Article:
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Wells Fargo & Co (WFC), U.S. Bancorp (USB): Increased Regulation Harms Big Bank Bottom-Lines and You

The government’s strict regulation of banks provides both a blessing and a curse. On the plus side, regulation helps prevent corrupt practices that undercut honest banks and take advantage of customers. On the other hand, such regulation dramatically increase banks’ expenses. Increased expenses harm banks through decreased profits, and more regulation harms customers when prices increase.

Here are two ways that regulation is shaking up the banking sector.

1. Loans for the little guy

Take for instance a recent college graduate drowning in student loans and living pay check to pay check. The student must pay rent but doesn’t get paid for another week. It’s a terrible bind. However, many banks offer a solution – deposit advance loans.

Deposit advance loans function as a line of credit tied to a direct deposit such as a paycheck. After a customer asks for an advance, the bank takes that amount plus a fee from the next direct deposit. The loans are easy to acquire since there is no application.

They are also appealing because the bank deposits the money immediately into the customer’s checking account. These helpful tools, to both the bank and consumers, may become a thing of the past as regulators push for restrictive rules. The government is considering eliminating deposit advance loans altogether.

Wells Fargo & Co (NYSE:WFC)The leading provider of these loans is Wells Fargo & Co (NYSE:WFC). Wells Fargo threatens to end this service if regulations become tighter. Even with this threat hanging in the air, Wells Fargo continues to fight regulation of these high-interest, short-term loans. Discontinuing the loans, for example, would force customers to turn to more expensive options like Payday loans, which can charge usurious interest rates of up to 500%.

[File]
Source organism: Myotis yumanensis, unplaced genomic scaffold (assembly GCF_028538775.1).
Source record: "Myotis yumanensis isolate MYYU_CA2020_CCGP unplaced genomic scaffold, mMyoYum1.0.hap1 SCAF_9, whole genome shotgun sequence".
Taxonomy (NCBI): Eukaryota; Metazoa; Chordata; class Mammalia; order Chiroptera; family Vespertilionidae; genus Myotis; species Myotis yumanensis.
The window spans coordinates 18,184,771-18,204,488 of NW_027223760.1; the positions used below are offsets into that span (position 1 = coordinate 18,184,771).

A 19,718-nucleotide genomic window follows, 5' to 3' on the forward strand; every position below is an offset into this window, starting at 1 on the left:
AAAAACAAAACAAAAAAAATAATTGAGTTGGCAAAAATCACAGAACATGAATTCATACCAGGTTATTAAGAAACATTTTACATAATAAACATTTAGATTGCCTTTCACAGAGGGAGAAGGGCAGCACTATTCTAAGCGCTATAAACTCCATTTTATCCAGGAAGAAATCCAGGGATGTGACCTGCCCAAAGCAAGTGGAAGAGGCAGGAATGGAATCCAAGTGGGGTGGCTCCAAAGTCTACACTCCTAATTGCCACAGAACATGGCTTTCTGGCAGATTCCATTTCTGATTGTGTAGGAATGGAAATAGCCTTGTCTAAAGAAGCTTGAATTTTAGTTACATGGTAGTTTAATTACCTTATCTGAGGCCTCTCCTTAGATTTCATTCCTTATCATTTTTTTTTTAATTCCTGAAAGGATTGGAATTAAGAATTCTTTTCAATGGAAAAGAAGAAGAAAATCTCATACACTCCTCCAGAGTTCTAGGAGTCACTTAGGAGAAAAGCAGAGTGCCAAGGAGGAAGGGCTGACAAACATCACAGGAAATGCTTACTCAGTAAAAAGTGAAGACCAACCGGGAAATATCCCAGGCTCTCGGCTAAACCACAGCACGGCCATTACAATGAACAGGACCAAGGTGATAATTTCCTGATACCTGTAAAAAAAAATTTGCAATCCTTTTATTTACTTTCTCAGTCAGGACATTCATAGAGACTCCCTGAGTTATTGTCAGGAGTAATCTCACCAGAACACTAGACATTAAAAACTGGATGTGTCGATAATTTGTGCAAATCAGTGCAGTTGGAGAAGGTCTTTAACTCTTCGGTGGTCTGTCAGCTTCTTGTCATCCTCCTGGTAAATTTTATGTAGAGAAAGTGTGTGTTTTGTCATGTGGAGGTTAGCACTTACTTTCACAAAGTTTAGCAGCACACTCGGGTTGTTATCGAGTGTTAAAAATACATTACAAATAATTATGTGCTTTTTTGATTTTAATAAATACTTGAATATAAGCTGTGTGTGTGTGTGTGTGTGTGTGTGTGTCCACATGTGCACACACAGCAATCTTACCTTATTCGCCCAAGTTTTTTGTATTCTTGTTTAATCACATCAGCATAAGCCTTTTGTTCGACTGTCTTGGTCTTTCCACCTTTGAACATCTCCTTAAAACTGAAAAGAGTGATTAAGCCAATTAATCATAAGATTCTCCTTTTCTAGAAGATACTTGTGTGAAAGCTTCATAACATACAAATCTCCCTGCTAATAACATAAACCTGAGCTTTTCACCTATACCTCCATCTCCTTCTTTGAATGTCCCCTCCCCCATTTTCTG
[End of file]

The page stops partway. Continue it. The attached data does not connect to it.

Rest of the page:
Deposit advance loans provide a steady revenue stream from the average 120% interest customers pay. Without these loans, Wells Fargo & Co (NYSE:WFC)’s revenue from its customer credit and installment segment will surely suffer.

Among a handful of other deposit advance loan providers, U.S. Bancorp (NYSE:USB) also butts heads with regulators. It explained that the new regulations would make loans more expensive and intricate. Bancorp’s ability to provide these loans would be restricted due to the increased costs and complexity.

Though banks do not disclose how many of these loans they make or how profitable they are, we can still understand how U.S. Bancorp (NYSE:USB)will be harmed. It stands to lose customers who use these loans. This would eliminate the revenue stream from the interest payments. Additionally, many of these customers have other banking products such as checking accounts and mortgages. As these customers leave, U.S. Bancorp would lose revenue streams from the other products.

Despite the high interest rate, demand for these loans exists. This past May, customers and employees gathered in Los Angeles outside the Consumer Financial Protection Bureau. The demonstration represented their desire for the deposit advance loans’ continued existence.

2. Fighting off online thieves

Forget the ski masks, guns, and getaway car. All you need now to rob a bank is a computer and excellent IT / hacking skills. Banks face the threat of hackers from all walks of life: individual thieves, criminal gangs, and even foreign governments. These threats have led U.S. regulators to call for tightened bank security.

The regulators insist that banks must take personal responsibility for cyber-attack protection. Though the government plans war games to help banks practice to defend against cyber-attacks, the firms must pay for increased security on their own.

This past March, JPMorgan Chase & Co. (NYSE:JPM) faced a hacking incident that shut down its online banking system preventing many customers from accessing their accounts. And just last fall, Iranian hackers compromised Citigroup Inc. (NYSE:C)‘ high security computer systems. These events were only a couple among a series of incidents faced by JPMorgan Chase, Citi, and Bank of America Corp (NYSE:BAC), since 2011.

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